Logic can always work two ways.
In this possible search by the Bears for a quarterback in Round 1, it can be twisted in a way critics of coach Matt Nagy and general manager Ryan Pace would not want to consider.
The obvious approach for the Bears in Round 1 is trading up would mean developing a young passer.
As a result, it's possible neither GM Ryan Pace nor coach Matt Nagy have that kind of time if they have a losing season while the quarterback sits and develops, or even worse, is pressed into action and struggles like any the great majority of rookie quarterbacks do when playing.
The examples are everywhere in this NFL. Josh Allen had a tragic 67.9 passer rating as a rookie and the Bills went 5-6, then by his third year he was being talked about like an MVP candidate. Carson Wentz had a 79.3 rating and 7-9 record starting and then his second year was 11-2 with a 101.9 rating. Jared Goff posted a hilarious 63.6 rating and 0-7 record and a year later was at 100.5 for an 11-4 team.
Move up for a QB in Round 1? FanNation and Sports Illustrated analyst Jim Mora Jr. put it best
"My concern for Chicago is can the regime that's there withstand another year where they don't show great promise?" Mora said. "And so is drafting for the future going to be a future that somebody else coaches?"
It's enough to sour any GM and coach on trading up, but Tribune Bears beat columnist Brad Biggs flipped the script in a video for the Tribune website.
Biggs suggested in his mock draft that the Bears be aggressive, trade up to No. 4 with Atlanta and then draft Trey Lance.
Lance obviously needs tons of development as an FCS quarterback with only about a year of experience but immense physical potential. Whether it's Lance or Justin Fields, who has had some bad habits to correct, the same could be true.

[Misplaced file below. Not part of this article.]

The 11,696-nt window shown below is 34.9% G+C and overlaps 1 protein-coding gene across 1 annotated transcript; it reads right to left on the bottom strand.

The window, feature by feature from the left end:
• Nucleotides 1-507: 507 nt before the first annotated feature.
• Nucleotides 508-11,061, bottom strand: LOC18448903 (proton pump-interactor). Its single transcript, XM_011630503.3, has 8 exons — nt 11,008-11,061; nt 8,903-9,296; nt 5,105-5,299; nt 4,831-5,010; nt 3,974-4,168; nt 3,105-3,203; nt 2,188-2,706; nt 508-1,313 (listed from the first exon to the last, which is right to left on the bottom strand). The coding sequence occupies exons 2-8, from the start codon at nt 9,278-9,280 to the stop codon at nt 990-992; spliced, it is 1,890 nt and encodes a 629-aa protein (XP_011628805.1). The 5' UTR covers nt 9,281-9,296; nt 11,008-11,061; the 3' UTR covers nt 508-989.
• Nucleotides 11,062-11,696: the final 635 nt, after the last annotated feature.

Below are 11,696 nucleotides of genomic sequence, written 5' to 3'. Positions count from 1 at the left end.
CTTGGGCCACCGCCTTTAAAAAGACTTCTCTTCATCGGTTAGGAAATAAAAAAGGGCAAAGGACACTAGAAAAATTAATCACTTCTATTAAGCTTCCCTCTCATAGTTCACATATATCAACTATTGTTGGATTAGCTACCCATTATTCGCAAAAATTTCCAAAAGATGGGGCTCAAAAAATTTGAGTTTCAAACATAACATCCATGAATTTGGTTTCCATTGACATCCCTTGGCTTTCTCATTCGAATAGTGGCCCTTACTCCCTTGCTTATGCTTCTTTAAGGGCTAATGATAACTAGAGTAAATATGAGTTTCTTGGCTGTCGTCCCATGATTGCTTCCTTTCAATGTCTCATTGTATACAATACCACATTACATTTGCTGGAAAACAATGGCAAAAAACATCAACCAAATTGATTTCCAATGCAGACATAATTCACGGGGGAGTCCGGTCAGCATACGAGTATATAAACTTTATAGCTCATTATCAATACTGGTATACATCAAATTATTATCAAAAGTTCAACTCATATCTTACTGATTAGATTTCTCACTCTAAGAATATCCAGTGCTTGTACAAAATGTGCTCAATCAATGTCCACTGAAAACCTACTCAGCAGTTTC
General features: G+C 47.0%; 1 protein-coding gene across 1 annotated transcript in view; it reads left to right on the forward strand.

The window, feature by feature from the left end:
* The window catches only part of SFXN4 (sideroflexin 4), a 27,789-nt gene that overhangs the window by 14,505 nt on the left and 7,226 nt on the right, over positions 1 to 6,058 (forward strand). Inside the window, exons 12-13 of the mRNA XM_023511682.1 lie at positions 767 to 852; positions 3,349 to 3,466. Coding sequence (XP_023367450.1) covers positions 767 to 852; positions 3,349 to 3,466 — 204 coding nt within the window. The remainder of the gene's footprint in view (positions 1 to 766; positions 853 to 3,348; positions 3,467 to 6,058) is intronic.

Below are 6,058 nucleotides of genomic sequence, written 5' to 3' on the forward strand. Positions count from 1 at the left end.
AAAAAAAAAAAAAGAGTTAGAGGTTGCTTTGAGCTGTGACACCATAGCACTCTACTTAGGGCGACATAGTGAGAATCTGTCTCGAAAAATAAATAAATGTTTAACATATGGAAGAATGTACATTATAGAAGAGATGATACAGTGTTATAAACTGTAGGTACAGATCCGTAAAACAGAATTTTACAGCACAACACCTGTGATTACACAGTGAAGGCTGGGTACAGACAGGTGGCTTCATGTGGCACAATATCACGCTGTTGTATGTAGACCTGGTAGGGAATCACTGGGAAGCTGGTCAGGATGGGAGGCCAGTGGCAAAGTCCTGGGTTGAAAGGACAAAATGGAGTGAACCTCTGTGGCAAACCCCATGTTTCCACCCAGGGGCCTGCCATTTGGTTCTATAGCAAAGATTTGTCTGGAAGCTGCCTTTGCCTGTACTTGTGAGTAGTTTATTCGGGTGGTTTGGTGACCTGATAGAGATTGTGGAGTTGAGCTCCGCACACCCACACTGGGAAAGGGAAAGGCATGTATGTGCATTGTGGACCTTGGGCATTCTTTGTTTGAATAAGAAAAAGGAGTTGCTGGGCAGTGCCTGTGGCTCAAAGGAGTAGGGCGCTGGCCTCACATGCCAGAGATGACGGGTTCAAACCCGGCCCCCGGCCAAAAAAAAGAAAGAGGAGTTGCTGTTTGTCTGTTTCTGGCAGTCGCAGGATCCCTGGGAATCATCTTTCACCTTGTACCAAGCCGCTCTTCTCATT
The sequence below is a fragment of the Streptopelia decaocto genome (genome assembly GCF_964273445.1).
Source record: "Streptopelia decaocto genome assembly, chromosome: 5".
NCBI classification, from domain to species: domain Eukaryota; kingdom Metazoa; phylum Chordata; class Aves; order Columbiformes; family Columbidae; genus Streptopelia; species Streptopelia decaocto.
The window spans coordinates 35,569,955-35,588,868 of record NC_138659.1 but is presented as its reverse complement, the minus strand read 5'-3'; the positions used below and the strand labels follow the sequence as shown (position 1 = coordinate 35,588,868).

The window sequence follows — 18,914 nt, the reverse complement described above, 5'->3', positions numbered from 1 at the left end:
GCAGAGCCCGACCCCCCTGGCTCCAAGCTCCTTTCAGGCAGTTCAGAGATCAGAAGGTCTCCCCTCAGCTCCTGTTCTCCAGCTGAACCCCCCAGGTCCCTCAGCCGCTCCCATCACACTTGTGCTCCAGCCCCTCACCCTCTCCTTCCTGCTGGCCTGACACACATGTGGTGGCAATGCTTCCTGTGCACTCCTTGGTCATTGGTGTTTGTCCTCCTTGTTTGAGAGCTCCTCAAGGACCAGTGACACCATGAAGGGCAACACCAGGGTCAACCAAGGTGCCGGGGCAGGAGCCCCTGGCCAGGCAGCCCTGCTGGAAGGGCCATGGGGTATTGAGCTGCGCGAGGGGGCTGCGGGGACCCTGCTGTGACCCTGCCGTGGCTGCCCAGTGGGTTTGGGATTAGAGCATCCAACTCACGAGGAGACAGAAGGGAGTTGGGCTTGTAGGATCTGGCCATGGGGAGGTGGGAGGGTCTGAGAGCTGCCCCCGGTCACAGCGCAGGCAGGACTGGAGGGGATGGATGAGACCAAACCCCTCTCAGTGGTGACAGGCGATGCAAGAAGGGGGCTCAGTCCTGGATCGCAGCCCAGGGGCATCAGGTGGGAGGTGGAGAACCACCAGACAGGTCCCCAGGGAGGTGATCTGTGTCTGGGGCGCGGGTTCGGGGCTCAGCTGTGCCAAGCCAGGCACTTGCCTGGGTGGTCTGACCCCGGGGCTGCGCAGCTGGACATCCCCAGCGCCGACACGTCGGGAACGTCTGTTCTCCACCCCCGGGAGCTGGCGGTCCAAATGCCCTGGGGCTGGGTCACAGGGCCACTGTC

The thinking by Biggs is Nagy and Pace can go to board chairman George McCaskey and CEO Ted Phillips when making the trade and ask for more time because they need the time to develop a quarterback they've identified as having a very high ceiling and potentially a generational talent.
It was thought Pace's contract expires after this season and Nagy's after 2022. No one is certain of Pace's at this moment because the team removed reference to his contract expiration from its web pages. Phillips became irritated when he was pressed on this topic in the post-2020 news conference.
Either way, the two would want one more year at the very least for Nagy, quarterbacks coach/passing game coordinator John DeFilippo and offensive coordinator Bill Lazor to work their magic with the quarterback chosen.
So, new QB in Round 1, new contracts for everyone!
And so it goes on and on and on.